I have postulated that the same constitutional right to privacy that protects a woman’s right to choose whether to have an abortion also protects a woman’s right to not be compelled to have an abortion. It might be claimed that this point is irrelevant because it is possible to have one without the other: it is possible to jettison the right to choose and retain the right not to be compelled. It is certainly possible to conceive of a legal regime that is barred from compelling a woman to have an abortion without that woman having an individual right against such compulsion. For instance, if the state restricts itself from exercising that prerogative, or because it would violate the rights of someone else, e.g., if an embryo or fetus is considered to be a rights-bearing person, or if a woman’s body is considered the property of another person, and so on.
However, I would suggest that if a woman has an individual right not to be compelled to have an abortion, or, in other words, if such an invasion of her body by the state is an injury to her, as it plainly is, then, ex hypothesi, her right against such compulsion, whether described in terms of liberty, autonomy, privacy, or bodily integrity, also entails that she has the right to choose to have an abortion.
If this is the case, it follows that if the right to not be compelled to have an abortion meets the criteria for constitutional protection, then the Court is making a grave error in rescinding the right to privacy with respect to abortion.
The draft opinion is also concerning due to the precedent it sets for privacy rights in general. In a recent essay, the constitutional scholar Akhil Amar attempts to assuage these concerns. He aims to defend Alito’s claim that “[n]othing in this opinion should be understood to cast doubt on precedents that do not concern abortion.” According to Amar, overturning Roe and Casey would not imperil other privacy rights because, first, the public statements of sitting Justices indicate that they are not inclined to rescind other privacy rights, (e.g., the right to privacy with respect to contraception and the right privacy with respect to interracial marriage), and, second, because the recent legislative agendas of the states suggests that there is little to no public support for doing so.
The basic idea is that, unlike other privacy rights, the right to privacy with respect to abortion remains controversial, as evidenced by the persistence of legal challenges by various states. Therefore, other rights are unlikely targets for rescindment.
But this point is cold comfort for those who take the right to privacy with respect to abortion to have the same foundation as the other privacy rights. Perhaps the current composition of the Court can make peace with the apparent interpretive inconsistency of recognizing some privacy rights and not others, of declaring some privacy rights fundamental rights and treating the recognition of others as tantamount to judicial usurpation. But that does not prevent a future Court from using the reasoning in this draft opinion, if it does become the decision of the Court, as precedent for such judicial misadventure. (Of course, no precedent can prevent a majority of the Court that is willing to dispense with precedent altogether from imposing its interpretation of the Constitution on the nation.)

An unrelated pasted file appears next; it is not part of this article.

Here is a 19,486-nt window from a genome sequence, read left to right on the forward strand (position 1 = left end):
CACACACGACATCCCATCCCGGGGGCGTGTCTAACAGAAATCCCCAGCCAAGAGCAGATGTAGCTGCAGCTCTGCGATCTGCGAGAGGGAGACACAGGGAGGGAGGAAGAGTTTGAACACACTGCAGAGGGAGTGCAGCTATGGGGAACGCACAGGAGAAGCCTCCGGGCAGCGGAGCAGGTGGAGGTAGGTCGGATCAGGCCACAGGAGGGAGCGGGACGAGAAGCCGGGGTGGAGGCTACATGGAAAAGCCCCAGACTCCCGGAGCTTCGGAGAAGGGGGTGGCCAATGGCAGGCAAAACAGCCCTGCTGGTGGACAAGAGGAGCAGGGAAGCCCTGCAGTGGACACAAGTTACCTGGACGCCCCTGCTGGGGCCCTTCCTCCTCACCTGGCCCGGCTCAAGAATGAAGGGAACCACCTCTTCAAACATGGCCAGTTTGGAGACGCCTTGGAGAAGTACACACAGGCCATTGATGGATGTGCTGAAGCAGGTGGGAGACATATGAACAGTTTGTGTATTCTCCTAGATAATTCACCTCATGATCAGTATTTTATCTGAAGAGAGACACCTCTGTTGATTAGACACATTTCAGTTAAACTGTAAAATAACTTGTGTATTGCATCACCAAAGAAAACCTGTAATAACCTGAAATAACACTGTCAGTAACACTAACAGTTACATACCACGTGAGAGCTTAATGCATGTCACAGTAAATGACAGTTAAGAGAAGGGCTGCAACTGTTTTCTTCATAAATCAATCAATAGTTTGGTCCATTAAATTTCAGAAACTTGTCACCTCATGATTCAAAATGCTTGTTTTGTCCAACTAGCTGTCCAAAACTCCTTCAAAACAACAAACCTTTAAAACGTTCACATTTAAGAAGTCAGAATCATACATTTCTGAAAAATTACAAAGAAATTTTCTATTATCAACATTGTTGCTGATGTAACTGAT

Presumably the reason Amar does not find the draft opinion to be concerning is because he does not see any such inconsistency. He agrees with Alito’s assessment that “abortion is fundamentally different” from other privacy rights, a point on which he is cited as an authority in the draft opinion. One reason, put forth by Alito and Amar, for the supposed distinction between the right to privacy with respect to abortion and the other privacy rights is the presence of an interest in protecting “potential life.”
The implication is that the right to privacy with respect to abortion entails unique conflicts that other privacy rights do not. But this is not plausible.
First, it is necessary to be clear about what the nature of the conflict is. The legitimate state interest, acknowledged in Roe and Casey, of protecting potential life, presents a conflict between individual liberty and public policy. When this is recognized, there is plainly no relevant difference between the right to privacy with respect to abortion and other privacy rights. All of these may be in conflict with various kinds of social policy, for instance, in regulating the “morals” of a community, as anti-miscegenation laws certainly purported to do.
The other reason, adduced by Alito and mentioned by Amar, states that the right to abortion with respect to privacy is distinct because abortion “destroys an ‘unborn human being.’” But the Court has not dared to claim, even in this draft opinion, as it could not do without venturing into a constitutional quagmire, that an unborn human being is a constitutionally rights-bearing person. So it is not clear what the point of this claim is supposed to be or how it factors into constitutional interpretation.
It remains to be seen whether the official Dobbs decision will differ in any significant way from the draft opinion. What is clear is that the Court is on the verge of rescinding the right to privacy with respect to abortion.